For me, anthropology is in fact the theory—to sound a bit like Trotsky—the theory of a permanent decolonization. A permanent decolonization of thought. That is anthropology for me. It is not a question of decolonizing society, but of decolonizing thought. How to decolonize thought? And how to do it permanently? Because thinking is constantly recolonized and reterritorialized. I have always thought that the notion of “a society against the state” is a profound notion and it has to be deepened. And this goes along with the idea of a society without interiority. This means that, finally, interiority is the state. I still like the wordplay: “the state is the self.” Thus a society without a state is a society without the self, without interiority in this sense. This is animism, the idea that the subject is outside. It is everywhere. And that society is not a guard, that the state is neither guarding nor a guard, meaning that the society does not coincide with the state. That is the idea against the state. Against the state means a society without interiority, which only recognizes itself while being outside of itself. This is the idea of a society without a state. What does it mean to live in a society without a state, against the state? We don’t have any idea. You have to live there to see how things happen in a world without a state. In a society that is not only lacking the state but, as Clastres thought, is against the state because it is constituted precisely on the absence of the state. Not because of the lack of a state, but upon the absence of the state, so that the state cannot come into existence. And animism has to do with that. Animism is the ontology of societies against the state.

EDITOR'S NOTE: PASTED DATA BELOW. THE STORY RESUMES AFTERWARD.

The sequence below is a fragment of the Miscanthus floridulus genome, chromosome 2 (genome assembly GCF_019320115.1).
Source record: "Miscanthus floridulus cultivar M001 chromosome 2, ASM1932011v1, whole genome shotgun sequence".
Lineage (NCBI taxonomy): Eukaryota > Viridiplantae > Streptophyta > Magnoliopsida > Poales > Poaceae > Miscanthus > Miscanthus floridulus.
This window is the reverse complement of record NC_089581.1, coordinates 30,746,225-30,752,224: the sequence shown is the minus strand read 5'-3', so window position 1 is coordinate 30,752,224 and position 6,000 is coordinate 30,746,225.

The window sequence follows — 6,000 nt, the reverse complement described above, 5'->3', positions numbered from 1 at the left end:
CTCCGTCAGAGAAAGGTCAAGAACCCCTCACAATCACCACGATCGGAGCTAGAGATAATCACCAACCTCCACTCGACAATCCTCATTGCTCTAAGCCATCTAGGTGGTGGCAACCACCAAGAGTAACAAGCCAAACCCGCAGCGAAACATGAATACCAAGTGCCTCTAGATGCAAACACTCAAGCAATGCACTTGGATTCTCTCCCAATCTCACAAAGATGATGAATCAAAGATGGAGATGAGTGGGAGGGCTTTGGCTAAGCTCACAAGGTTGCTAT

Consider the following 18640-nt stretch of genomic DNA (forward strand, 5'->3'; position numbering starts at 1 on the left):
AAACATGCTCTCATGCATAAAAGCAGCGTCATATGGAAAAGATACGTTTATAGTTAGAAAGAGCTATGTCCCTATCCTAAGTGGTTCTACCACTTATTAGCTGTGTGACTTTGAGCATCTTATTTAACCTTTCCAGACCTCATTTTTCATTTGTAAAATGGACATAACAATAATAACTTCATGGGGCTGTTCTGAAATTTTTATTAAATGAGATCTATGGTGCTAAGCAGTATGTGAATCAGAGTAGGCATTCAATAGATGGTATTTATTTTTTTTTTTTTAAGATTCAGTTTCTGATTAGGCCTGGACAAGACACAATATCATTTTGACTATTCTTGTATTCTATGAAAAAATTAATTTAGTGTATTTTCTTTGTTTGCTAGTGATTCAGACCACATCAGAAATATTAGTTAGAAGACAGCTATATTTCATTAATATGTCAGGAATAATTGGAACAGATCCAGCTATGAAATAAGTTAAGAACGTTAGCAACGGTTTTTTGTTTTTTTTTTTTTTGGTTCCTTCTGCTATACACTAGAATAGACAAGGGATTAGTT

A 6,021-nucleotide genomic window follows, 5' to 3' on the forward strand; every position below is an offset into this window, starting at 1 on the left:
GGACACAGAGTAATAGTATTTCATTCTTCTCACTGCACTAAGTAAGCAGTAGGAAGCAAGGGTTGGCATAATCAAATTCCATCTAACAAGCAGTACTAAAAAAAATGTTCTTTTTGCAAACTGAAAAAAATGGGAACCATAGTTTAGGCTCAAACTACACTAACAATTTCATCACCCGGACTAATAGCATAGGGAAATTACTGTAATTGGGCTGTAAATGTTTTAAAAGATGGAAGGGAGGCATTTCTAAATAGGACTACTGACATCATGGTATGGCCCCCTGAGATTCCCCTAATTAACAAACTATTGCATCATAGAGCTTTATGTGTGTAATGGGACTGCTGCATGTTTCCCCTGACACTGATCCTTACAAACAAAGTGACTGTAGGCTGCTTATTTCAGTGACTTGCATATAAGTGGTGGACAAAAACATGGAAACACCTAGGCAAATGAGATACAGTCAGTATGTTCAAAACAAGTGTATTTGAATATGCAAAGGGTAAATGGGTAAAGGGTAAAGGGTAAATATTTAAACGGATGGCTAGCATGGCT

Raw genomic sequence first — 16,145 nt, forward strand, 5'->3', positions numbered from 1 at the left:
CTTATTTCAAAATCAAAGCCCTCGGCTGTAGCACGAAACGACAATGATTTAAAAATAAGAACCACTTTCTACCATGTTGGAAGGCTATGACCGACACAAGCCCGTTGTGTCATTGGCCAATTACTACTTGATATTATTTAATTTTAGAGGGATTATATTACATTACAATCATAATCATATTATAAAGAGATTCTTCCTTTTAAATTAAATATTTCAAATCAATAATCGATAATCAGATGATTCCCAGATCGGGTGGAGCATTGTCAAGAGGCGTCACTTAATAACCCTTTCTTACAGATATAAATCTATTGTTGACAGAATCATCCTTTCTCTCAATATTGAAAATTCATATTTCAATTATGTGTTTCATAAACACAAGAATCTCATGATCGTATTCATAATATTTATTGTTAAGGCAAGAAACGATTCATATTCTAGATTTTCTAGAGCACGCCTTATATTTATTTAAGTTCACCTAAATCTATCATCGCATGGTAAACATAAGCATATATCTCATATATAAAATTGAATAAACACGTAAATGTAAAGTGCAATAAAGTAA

- Eduardo Viveiros de Castro, from Assemblages: Félix Guattari and Machinic Animism